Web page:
Stolen vehicle recovery rates plummet to 28% as insurers pay out £1.44bn
Only 28 per cent of stolen vehicles in 2021 were recovered, down from 80% in 2006
Vehicle thefts in England and Wales are costing insurers nearly £1.5 billion per year, while recovery rates have plummeted. Of the 101,198 vehicles stolen across the two nations in 2021, only around 28 per cent were recovered, according to an analysis of Home Office figures by Claims Management and Adjusting, with insurers paying out an estimated £1.44 billion.
By comparison, there were around 180,000 vehicle thefts in 2006, of which 80 per cent were recovered and insurers only had to pay out £360 million. One key difference is that the average value of a stolen vehicle in 2006 was £10,000, whereas it was £20,000 in 2021.
CMA’s managing director Philip Swift is a former police detective. He described the fact that 72 per cent of stolen vehicles are never recovered as a “staggering failure”.
“It is way too simplistic to say car crime is down from 500,000 offences in the mid-1990s to 100,000 today, so we’ve largely solved it,” he said. “Even from 180,000 a year in 2006, when the Home Office stopped publishing the annual car theft index, the picture has changed dramatically. 15-odd years ago, the typical theft was an old Ford Escort worth less than £5,000 taken for ‘joyriding’ and later recovered, often burnt-out. Now, we commonly see nearly new Range Rovers worth £100k stolen by professional criminals, and they’re seldom found.”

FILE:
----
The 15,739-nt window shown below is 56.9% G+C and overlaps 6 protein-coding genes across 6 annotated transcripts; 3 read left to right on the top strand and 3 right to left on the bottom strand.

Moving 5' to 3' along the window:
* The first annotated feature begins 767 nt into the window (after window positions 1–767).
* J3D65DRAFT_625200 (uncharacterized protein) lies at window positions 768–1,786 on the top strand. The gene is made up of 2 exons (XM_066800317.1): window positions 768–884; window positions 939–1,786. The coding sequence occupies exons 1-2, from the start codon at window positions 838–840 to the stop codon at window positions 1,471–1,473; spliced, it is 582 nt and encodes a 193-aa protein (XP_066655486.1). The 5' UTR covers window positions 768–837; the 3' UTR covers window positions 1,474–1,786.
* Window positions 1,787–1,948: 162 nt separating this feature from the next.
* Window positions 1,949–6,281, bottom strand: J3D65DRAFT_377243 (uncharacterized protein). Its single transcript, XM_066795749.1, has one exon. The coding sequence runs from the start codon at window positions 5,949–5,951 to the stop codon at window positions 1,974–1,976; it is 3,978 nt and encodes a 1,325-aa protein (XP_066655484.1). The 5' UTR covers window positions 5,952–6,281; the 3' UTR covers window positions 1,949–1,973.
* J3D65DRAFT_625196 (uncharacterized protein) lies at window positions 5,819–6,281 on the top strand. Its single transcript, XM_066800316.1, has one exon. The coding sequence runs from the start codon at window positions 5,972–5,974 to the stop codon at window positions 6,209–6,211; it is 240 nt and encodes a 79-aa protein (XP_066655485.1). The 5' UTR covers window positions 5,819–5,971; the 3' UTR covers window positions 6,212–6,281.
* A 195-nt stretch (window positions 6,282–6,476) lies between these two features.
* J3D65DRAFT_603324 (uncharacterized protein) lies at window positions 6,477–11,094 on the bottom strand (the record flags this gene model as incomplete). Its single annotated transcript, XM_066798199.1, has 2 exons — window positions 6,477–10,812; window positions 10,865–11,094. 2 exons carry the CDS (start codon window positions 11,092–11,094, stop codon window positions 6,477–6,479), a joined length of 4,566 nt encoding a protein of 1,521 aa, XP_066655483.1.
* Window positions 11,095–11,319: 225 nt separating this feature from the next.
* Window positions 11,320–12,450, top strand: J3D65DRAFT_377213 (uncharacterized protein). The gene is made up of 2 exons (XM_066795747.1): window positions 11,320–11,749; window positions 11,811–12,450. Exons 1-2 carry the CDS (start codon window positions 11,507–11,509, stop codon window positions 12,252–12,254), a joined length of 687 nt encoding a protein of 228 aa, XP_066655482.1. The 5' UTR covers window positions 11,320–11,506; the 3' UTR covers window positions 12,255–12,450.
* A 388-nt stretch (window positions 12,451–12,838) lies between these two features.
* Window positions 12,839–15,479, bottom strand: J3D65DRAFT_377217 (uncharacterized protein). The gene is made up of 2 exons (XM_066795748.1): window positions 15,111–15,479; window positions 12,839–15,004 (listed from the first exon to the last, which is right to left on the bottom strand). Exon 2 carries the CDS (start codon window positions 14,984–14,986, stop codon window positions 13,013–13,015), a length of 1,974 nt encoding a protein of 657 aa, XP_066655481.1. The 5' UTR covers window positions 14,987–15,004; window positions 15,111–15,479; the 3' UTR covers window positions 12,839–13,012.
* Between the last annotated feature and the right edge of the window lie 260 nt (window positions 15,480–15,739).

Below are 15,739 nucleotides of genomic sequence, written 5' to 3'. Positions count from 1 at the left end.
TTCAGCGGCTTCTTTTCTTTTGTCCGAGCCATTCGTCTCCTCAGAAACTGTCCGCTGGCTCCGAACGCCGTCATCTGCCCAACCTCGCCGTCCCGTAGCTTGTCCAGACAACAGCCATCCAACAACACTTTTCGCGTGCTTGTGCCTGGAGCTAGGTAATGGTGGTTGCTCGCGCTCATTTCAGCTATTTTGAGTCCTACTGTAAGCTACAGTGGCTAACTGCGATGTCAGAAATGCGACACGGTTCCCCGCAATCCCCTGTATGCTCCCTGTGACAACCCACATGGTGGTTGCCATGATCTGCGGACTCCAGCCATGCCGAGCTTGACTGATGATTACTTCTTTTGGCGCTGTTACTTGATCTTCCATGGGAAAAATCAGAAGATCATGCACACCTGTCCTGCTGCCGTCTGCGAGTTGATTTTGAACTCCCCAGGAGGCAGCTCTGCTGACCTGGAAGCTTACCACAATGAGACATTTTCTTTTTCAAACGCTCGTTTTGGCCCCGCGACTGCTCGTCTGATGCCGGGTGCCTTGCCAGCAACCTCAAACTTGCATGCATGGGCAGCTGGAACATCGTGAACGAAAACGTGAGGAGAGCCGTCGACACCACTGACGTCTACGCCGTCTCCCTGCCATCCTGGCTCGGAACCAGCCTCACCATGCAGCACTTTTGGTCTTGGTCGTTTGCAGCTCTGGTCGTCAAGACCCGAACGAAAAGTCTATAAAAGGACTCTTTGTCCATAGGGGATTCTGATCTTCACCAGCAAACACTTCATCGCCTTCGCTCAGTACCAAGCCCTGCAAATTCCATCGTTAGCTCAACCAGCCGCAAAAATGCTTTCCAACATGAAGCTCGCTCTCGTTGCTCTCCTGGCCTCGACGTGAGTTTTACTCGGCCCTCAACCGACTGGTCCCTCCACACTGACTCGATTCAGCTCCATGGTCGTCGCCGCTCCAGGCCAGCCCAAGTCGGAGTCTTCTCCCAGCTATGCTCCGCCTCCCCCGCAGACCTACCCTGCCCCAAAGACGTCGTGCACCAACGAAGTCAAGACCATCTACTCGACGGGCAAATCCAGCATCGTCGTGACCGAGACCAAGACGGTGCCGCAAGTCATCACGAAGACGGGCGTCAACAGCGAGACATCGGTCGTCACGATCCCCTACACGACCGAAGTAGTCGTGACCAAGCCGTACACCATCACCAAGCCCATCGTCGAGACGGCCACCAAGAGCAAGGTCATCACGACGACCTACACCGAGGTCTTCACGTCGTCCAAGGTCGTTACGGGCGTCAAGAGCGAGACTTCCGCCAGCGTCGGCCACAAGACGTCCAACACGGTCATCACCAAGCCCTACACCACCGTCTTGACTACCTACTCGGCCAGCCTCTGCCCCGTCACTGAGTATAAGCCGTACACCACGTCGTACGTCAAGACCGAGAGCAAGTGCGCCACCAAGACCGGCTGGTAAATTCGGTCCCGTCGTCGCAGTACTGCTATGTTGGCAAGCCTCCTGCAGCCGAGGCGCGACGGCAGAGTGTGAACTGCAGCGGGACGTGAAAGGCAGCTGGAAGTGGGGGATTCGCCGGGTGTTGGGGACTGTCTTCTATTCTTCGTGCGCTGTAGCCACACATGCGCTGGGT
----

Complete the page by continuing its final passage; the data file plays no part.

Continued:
Swift said the situation has worsened for both drivers and insurers, with the former less likely to be reunited with their stolen cars and the latter paying out far more than they used to.
He added: “Another piece of the puzzle is the changing method of theft, with keyless technology and electronic security bypass frequently and thoughtlessly blamed. Indeed, some point to the fact that around half of recovered vehicles are undamaged nowadays, compared to just 15 per cent a decade ago, as some sort of success. It isn’t. It’s a crumb of comfort at best. Unfortunately, the suspected method is often not recorded by constabularies now, either. Again, lack of data is disguising the true - frankly embarrassing - scale of the UK’s vehicle crime problem.”
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